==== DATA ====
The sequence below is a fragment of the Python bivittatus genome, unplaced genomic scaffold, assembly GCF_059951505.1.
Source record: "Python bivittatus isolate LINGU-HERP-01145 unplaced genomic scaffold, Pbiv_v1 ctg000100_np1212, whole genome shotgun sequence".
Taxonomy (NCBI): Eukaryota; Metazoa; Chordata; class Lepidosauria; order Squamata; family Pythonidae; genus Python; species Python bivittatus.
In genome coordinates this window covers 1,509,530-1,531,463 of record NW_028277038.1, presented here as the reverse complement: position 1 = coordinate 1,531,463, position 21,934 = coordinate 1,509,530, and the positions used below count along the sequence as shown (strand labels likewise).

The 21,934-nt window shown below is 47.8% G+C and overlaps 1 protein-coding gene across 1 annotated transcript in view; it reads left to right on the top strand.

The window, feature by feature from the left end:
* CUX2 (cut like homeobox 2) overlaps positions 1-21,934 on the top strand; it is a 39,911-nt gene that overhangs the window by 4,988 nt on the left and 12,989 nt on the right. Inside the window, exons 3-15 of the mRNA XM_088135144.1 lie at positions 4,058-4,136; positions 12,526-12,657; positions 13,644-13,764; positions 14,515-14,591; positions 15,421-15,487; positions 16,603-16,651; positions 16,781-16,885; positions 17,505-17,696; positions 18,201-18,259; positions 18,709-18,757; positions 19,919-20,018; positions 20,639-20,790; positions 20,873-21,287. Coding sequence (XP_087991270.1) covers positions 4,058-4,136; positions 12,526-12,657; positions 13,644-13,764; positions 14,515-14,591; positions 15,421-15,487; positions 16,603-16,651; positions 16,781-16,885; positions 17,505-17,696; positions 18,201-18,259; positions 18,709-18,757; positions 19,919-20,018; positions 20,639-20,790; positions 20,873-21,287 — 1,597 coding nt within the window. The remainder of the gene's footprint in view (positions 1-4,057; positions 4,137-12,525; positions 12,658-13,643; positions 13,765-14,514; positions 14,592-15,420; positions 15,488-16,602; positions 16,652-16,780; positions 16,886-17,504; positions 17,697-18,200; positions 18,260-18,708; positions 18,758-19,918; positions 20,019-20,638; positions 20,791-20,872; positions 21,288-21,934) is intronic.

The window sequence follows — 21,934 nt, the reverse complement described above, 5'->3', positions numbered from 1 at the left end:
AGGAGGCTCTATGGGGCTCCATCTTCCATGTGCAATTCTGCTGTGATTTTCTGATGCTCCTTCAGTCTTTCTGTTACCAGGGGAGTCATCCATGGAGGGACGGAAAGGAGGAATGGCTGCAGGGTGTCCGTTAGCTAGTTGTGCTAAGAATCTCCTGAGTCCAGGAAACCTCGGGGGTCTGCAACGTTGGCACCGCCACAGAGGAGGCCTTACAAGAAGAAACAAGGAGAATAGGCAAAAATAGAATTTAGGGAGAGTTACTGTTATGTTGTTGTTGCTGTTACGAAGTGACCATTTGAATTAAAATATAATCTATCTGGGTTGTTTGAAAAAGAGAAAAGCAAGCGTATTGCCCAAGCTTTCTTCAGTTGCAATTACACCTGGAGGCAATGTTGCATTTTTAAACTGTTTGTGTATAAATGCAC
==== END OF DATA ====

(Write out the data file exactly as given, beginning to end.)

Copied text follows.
The sequence below is a fragment of the Python bivittatus genome, unplaced genomic scaffold, assembly GCF_059951505.1.
Source record: "Python bivittatus isolate LINGU-HERP-01145 unplaced genomic scaffold, Pbiv_v1 ctg000100_np1212, whole genome shotgun sequence".
Taxonomy (NCBI): Eukaryota; Metazoa; Chordata; class Lepidosauria; order Squamata; family Pythonidae; genus Python; species Python bivittatus.
In genome coordinates this window covers 1,509,530-1,531,463 of record NW_028277038.1, presented here as the reverse complement: position 1 = coordinate 1,531,463, position 21,934 = coordinate 1,509,530, and the positions used below count along the sequence as shown (strand labels likewise).

The 21,934-nt window shown below is 47.8% G+C and overlaps 1 protein-coding gene across 1 annotated transcript in view; it reads left to right on the top strand.

The window, feature by feature from the left end:
* CUX2 (cut like homeobox 2) overlaps positions 1-21,934 on the top strand; it is a 39,911-nt gene that overhangs the window by 4,988 nt on the left and 12,989 nt on the right. Inside the window, exons 3-15 of the mRNA XM_088135144.1 lie at positions 4,058-4,136; positions 12,526-12,657; positions 13,644-13,764; positions 14,515-14,591; positions 15,421-15,487; positions 16,603-16,651; positions 16,781-16,885; positions 17,505-17,696; positions 18,201-18,259; positions 18,709-18,757; positions 19,919-20,018; positions 20,639-20,790; positions 20,873-21,287. Coding sequence (XP_087991270.1) covers positions 4,058-4,136; positions 12,526-12,657; positions 13,644-13,764; positions 14,515-14,591; positions 15,421-15,487; positions 16,603-16,651; positions 16,781-16,885; positions 17,505-17,696; positions 18,201-18,259; positions 18,709-18,757; positions 19,919-20,018; positions 20,639-20,790; positions 20,873-21,287 — 1,597 coding nt within the window. The remainder of the gene's footprint in view (positions 1-4,057; positions 4,137-12,525; positions 12,658-13,643; positions 13,765-14,514; positions 14,592-15,420; positions 15,488-16,602; positions 16,652-16,780; positions 16,886-17,504; positions 17,697-18,200; positions 18,260-18,708; positions 18,758-19,918; positions 20,019-20,638; positions 20,791-20,872; positions 21,288-21,934) is intronic.

The window sequence follows — 21,934 nt, the reverse complement described above, 5'->3', positions numbered from 1 at the left end:
AGGAGGCTCTATGGGGCTCCATCTTCCATGTGCAATTCTGCTGTGATTTTCTGATGCTCCTTCAGTCTTTCTGTTACCAGGGGAGTCATCCATGGAGGGACGGAAAGGAGGAATGGCTGCAGGGTGTCCGTTAGCTAGTTGTGCTAAGAATCTCCTGAGTCCAGGAAACCTCGGGGGTCTGCAACGTTGGCACCGCCACAGAGGAGGCCTTACAAGAAGAAACAAGGAGAATAGGCAAAAATAGAATTTAGGGAGAGTTACTGTTATGTTGTTGTTGCTGTTACGAAGTGACCATTTGAATTAAAATATAATCTATCTGGGTTGTTTGAAAAAGAGAAAAGCAAGCGTATTGCCCAAGCTTTCTTCAGTTGCAATTACACCTGGAGGCAATGTTGCATTTTTAAACTGTTTGTGTATAAATGCAC